Eagles’ Rest crosses hurdle
Published 12:00 am Friday, July 14, 2006
By Kari Lucin, staff writer
Scott LaFavre’s controversial Eagles’ Rest development got a cautious go-ahead from the Albert Lea planning commission Thursday.
The Planning Commission voted 7-1 to recommend approval of the preliminary plat to the Albert Lea City Council, but added a rider that the final plat will be subject to the commission’s review, including ongoing documentation, grading approval, wetland approval, and details of performance bond requirements.
The performance bond requirements would mean that if for some reason the development was not completed, the bank would step in and complete the project. Performance bonds are typical in developments, said John Schulte, president of local engineering firm Jones, Haugh & Smith. Schulte’s firm has created the preliminary plans for Eagles’ Rest.
LaFavre was not dismayed by the riders on the Planning Commission’s approval.
&8220;It’s what we needed,&8221; LaFavre said. &8220;We got the approval to go ahead.&8221;
Twenty people attended the meeting, and many whispered conversations could be heard throughout the time the commission was discussing LaFavre’s development.
LaFavre drew criticism from Paul Overgaard of the Planning Commission, the lone dissenting voter.
&8220;I have concerns about the viability of the project,&8221; Overgaard said. &8220;The developer has no experience in residential development, and to have him take the most pristine piece of property in the city is very worrying to me. He has done very little to instill confidence in his ability to promote growth in Albert Lea.&8221;
LaFavre, who lives in Webster, tried to emphasize his family’s connections with Albert Lea before the discussion about the development began, stating &8220;We truly believe we are not outsiders in this community.&8221;
One of the changes in LaFavre’s plans includes leaving the Country Club Road’s name unchanged, though the road will be shifted 13 feet to the west at LaFavre’s cost.
The Shell Rock River Watershed District Board approved LaFavre’s plans for wetland mitigation and restoration, after the Planning Commission’s initial review. Wetland-related plans for the area include the restoration of a former wetland behind some of the lots in the 120-home area, through scraping out material until the natural seedbed is reached. Then the wetland will be re-seeded with plants, while the scrapings will be used to improve yards in the development. Stormwater ponds behind some lots will treat and filter water before it goes into Goose Lake.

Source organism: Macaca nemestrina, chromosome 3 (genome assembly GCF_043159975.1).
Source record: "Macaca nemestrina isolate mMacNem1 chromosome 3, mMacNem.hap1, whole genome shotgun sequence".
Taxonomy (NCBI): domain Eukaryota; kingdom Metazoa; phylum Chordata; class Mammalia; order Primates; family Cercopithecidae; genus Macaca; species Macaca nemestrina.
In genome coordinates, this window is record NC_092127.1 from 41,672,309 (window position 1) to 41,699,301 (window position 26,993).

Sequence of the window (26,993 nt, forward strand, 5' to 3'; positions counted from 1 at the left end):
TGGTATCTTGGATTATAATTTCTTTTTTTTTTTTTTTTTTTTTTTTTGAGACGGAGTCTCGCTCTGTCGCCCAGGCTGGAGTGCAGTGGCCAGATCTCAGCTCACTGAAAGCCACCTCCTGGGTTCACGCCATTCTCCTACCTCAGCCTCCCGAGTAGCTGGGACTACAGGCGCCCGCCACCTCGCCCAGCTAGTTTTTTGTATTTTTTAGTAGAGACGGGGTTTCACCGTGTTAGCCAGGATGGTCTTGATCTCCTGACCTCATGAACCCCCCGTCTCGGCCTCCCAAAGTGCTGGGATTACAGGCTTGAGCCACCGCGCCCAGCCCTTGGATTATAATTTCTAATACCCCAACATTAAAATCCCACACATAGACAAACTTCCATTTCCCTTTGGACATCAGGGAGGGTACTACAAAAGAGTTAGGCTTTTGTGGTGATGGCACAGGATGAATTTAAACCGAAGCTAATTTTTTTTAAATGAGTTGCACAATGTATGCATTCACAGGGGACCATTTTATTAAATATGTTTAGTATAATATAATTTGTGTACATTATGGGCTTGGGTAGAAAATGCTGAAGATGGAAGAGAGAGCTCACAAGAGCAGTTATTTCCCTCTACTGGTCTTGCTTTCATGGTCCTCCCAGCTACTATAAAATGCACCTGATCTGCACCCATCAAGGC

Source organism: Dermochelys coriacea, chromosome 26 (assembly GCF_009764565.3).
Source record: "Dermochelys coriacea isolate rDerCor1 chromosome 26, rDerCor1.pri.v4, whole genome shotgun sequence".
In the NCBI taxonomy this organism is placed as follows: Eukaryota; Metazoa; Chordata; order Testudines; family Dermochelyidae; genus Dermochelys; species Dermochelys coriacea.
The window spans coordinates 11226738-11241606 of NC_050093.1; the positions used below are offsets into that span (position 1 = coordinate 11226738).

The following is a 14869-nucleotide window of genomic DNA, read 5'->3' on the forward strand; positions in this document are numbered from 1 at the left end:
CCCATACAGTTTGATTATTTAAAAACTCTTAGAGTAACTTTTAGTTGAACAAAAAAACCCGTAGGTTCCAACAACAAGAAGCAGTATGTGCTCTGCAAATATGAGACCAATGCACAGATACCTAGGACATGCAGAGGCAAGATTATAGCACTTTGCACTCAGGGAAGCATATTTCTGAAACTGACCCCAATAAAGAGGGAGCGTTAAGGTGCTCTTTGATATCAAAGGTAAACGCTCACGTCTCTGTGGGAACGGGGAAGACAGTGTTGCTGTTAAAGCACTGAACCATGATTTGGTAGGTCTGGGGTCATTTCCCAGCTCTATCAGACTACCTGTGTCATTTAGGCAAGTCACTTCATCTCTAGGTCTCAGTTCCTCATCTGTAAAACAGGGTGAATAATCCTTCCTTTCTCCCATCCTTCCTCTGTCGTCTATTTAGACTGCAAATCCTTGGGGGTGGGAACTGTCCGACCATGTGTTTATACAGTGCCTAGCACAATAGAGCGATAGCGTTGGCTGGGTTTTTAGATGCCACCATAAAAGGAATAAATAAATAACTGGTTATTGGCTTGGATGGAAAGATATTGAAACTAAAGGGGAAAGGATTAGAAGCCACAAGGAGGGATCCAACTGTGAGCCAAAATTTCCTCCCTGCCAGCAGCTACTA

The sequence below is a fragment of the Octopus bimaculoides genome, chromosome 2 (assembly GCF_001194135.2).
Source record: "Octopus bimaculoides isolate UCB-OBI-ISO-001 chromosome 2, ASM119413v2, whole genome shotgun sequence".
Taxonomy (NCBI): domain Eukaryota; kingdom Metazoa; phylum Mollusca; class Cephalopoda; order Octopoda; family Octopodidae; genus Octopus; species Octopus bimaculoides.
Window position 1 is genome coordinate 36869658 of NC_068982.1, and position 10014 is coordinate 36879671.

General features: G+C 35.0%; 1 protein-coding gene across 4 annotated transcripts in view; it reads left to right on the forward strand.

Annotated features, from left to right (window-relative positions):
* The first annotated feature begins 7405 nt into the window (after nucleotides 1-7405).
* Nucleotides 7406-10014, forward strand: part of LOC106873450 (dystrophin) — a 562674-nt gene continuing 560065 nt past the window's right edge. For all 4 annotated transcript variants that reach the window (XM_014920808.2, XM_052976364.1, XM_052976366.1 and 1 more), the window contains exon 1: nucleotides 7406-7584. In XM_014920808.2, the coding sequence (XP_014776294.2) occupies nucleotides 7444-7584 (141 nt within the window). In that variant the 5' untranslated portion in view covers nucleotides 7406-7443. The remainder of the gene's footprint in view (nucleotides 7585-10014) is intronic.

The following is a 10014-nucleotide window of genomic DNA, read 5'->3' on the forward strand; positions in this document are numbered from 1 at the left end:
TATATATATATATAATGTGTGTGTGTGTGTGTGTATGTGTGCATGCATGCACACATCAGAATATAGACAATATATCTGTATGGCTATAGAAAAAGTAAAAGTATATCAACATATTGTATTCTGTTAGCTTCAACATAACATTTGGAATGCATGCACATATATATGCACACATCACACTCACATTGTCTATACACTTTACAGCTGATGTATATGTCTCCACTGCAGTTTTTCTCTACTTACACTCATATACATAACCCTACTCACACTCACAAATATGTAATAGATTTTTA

All the wetlands will be developed at the same time, but the possibility of connecting them to the lake will wait until the vegetation is more established. The development’s homeowners’ association will own and manage the wetlands.
Some of the commission’s requests stayed unfulfilled.
&8220;We really can’t do an overall grading plan until we have directions from the Planning Commission and the lot sizes and roads are fixed,&8221; said Schulte.
If residents of Eagles’ Rest want a park playground in the development, they will be responsible for it through their homeowners’ association. The city will not pay for it or maintain it.
Schulte said the development couldn’t go ahead without the commission’s approval.
&8220;Once that’s done, we’re going to spend a lot of time and money preparing these documents for your review, we’ll have the whole package. Then I think we’ll really have something to look at and make sure we held up our end of the bargain,&8221; Schulte said.
LaFavre did not read the countywide housing study published in March before he signed the purchase agreement for the Albert Lea Golf Course in April. On Thursday, he admitted he still hadn’t viewed the housing study.
According to the study, produced by Maxfield Research, Albert Lea will need 270 single-family households total between 2000 and 2010, and 45 to 60 of the buyers will be from first-time buyers who want modestly priced homes on the opposite end of the scale from the high-end lots in Eagles’ Rest. Albert Lea’s median household income in 2005 was estimated at $37,600.
The study also notes that as of March, &8220;Albert Lea seems to have an adequate supply of lots currently available for upper-end homes.&8221;
&8220;I’d like to suggest to Mr. LaFavre that he probably needs to get a new public relations director. His instruction to us &045; &8216;it seems there’s a lot of them that want to keep Albert Lea in the stone age’ &045; is hardly an indication of an individual who wants to be a working member of the community,&8221; Overgaard said.
The preliminary plat goes before the Albert Lea City Council on July 24.